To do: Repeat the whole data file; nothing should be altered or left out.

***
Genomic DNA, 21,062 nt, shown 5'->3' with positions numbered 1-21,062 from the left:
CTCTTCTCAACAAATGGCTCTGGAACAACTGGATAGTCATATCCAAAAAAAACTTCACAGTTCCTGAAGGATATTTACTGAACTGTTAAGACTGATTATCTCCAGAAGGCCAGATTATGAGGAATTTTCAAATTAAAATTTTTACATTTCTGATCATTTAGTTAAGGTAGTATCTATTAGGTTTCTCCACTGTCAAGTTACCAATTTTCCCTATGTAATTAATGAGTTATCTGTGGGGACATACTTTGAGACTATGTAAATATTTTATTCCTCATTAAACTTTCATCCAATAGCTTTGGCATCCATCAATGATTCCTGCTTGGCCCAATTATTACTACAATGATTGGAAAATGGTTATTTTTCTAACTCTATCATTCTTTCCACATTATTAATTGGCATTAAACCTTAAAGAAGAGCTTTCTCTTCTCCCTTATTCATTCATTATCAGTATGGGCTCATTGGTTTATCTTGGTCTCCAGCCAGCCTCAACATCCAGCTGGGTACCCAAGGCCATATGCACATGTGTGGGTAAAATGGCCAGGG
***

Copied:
Genomic DNA, 21,062 nt, shown 5'->3' with positions numbered 1-21,062 from the left:
CTCTTCTCAACAAATGGCTCTGGAACAACTGGATAGTCATATCCAAAAAAAACTTCACAGTTCCTGAAGGATATTTACTGAACTGTTAAGACTGATTATCTCCAGAAGGCCAGATTATGAGGAATTTTCAAATTAAAATTTTTACATTTCTGATCATTTAGTTAAGGTAGTATCTATTAGGTTTCTCCACTGTCAAGTTACCAATTTTCCCTATGTAATTAATGAGTTATCTGTGGGGACATACTTTGAGACTATGTAAATATTTTATTCCTCATTAAACTTTCATCCAATAGCTTTGGCATCCATCAATGATTCCTGCTTGGCCCAATTATTACTACAATGATTGGAAAATGGTTATTTTTCTAACTCTATCATTCTTTCCACATTATTAATTGGCATTAAACCTTAAAGAAGAGCTTTCTCTTCTCCCTTATTCATTCATTATCAGTATGGGCTCATTGGTTTATCTTGGTCTCCAGCCAGCCTCAACATCCAGCTGGGTACCCAAGGCCATATGCACATGTGTGGGTAAAATGGCCAGGG